As for other territories besides Puerto Rico, the Census Bureau does produce some data products for these areas, but these are generally not part of their standard products, so it would be more costly to integrate them into our system than Puerto Rico.

Sources of 2000, 1990 & 1980 block boundary data for Puerto Rico
When we created 2000 NHGIS shapefiles from the 2010 TIGER/Line files, we included Puerto Rico in our work, but we chose to exclude the final Puerto Rico boundaries from the NHGIS site because we don’t have any 2000 summary tables to join with them. It’s become apparent (in part because of your question!) that those boundaries can be useful even if we don’t provide corresponding tables. I’ve now posted our 2000 block boundaries for Puerto Rico (based on 2010 TIGER/Line) on our server, and you can download them through this link. We’ll also plan to release them through our site in a future update.

Unfortunately, to my knowledge, we’ve never yet derived Puerto Rico block boundaries from the 2000 TIGER/Line files for either the 2000 or 1990 census blocks.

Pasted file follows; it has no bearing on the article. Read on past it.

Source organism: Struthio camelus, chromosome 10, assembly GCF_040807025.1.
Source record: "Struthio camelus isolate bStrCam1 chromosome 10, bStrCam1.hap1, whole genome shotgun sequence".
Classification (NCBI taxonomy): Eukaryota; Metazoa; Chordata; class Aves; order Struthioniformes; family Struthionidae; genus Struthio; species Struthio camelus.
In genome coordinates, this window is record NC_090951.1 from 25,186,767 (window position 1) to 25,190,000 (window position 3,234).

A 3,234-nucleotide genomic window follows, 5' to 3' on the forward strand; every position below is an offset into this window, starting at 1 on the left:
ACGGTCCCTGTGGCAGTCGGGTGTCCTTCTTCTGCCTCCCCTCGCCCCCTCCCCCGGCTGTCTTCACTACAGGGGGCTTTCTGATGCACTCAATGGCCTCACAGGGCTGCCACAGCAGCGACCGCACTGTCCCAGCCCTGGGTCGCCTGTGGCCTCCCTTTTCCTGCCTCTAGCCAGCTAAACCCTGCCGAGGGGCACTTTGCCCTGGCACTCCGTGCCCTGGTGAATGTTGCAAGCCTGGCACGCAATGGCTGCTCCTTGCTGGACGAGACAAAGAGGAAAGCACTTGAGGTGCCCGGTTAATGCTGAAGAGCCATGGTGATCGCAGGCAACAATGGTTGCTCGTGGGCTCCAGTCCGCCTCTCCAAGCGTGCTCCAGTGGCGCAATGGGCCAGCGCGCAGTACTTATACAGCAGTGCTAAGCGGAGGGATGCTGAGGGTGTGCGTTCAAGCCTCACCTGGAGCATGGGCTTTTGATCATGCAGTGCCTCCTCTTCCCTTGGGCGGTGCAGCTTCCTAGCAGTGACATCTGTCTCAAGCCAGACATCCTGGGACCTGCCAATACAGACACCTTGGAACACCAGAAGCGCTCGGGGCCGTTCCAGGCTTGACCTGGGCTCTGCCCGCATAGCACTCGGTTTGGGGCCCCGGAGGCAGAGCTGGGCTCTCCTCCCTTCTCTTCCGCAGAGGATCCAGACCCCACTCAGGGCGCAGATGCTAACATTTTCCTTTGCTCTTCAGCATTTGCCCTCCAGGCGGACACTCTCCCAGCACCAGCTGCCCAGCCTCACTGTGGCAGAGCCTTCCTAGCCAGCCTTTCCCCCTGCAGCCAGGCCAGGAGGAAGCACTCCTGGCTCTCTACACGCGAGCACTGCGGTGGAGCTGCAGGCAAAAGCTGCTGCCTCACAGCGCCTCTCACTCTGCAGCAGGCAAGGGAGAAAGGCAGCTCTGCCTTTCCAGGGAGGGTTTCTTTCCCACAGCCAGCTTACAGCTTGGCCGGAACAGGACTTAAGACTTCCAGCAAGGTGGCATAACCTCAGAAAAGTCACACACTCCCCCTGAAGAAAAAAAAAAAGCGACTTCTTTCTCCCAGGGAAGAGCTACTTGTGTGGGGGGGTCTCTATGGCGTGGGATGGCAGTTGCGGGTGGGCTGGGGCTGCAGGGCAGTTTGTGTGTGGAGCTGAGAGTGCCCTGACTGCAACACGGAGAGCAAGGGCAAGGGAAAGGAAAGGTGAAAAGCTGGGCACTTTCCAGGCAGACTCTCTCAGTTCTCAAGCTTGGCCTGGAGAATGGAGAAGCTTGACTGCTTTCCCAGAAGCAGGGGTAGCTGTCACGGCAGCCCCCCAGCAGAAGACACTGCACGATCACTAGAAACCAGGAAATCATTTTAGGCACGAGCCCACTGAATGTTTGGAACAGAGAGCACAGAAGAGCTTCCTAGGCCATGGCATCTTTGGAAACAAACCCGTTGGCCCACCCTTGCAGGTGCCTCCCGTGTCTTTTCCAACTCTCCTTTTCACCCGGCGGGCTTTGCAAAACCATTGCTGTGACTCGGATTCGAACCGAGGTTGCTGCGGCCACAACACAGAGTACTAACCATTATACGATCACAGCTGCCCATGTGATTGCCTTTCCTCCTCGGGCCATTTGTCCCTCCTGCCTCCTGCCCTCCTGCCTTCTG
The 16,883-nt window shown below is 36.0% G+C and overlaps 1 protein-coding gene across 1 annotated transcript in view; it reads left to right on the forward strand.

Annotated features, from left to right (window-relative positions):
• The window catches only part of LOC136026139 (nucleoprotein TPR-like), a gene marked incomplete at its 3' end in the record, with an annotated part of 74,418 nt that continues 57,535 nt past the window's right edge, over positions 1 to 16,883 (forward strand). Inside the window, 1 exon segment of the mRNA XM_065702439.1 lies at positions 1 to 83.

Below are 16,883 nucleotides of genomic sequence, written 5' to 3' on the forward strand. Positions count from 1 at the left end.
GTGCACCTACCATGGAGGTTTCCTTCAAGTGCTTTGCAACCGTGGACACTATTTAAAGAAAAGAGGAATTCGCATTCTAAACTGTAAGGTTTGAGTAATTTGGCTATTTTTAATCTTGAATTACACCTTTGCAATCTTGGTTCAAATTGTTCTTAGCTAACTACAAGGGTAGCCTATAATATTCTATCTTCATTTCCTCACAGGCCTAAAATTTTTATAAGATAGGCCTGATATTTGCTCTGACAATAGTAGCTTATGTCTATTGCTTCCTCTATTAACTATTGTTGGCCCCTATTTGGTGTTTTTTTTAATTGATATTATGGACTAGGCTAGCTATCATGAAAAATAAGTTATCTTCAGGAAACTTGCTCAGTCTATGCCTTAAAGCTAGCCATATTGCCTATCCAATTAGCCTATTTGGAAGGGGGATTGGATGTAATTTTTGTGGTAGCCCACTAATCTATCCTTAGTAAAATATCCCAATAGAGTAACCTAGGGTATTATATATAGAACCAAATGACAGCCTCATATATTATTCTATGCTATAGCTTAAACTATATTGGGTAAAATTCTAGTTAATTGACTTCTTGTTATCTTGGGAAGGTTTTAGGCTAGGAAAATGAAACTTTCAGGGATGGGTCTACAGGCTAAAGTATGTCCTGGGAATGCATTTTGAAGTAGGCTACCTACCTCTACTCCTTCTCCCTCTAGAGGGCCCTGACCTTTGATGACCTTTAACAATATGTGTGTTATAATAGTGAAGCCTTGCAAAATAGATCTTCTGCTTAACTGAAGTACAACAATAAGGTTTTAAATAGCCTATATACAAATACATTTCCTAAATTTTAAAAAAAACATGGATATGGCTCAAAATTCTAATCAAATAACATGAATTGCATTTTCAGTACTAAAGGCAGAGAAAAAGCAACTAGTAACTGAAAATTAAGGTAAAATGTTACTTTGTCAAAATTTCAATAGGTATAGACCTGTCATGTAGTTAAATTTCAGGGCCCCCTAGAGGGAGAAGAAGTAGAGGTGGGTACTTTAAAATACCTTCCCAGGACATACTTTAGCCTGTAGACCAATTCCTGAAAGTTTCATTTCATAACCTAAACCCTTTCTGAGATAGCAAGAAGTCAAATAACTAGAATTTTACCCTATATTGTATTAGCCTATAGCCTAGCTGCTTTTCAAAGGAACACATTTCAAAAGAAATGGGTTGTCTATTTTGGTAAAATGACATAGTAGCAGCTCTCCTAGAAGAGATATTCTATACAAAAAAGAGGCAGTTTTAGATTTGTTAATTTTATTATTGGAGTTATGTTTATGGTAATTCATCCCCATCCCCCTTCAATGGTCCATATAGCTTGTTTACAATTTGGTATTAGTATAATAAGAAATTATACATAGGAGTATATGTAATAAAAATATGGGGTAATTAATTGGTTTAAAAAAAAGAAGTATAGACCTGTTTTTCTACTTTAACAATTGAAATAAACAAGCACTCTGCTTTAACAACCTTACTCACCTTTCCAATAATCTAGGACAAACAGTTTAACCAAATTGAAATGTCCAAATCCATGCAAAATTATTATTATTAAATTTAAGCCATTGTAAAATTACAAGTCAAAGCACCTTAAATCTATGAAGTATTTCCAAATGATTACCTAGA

The 1992 TIGER/Line files do include 1990 and 1980 block boundaries, but the 1980 block definitions are badly incomplete. All throughout the country, many of the blocks–around a quarter–that appear in 1980 summary files do not appear in the 1992 TIGER files. For that reason, we have a major project now underway to construct polygons for most of the 1980 blocks that are missing in the 1992 TIGER. We plan to release the new data over the next few years, starting sometime later this year.

There are some tools for importing data from 2000 and 1992 TIGER/Line files using either ArcGIS or QGIS, so if you have one of those software packages, you should be able to extract 2000 and 1990 block boundaries for Puerto Rico. In ArcGIS, you should be able to use the Quick Import Tool, though it requires the “Data Interoperability Extension.” You can also use the Add Vector tool in QGIS. That said, there are some unavoidable complexities to working with the older TIGER/Line files, and you may find it’s not worthwhile to figure those out, but it depends on your needs and available time!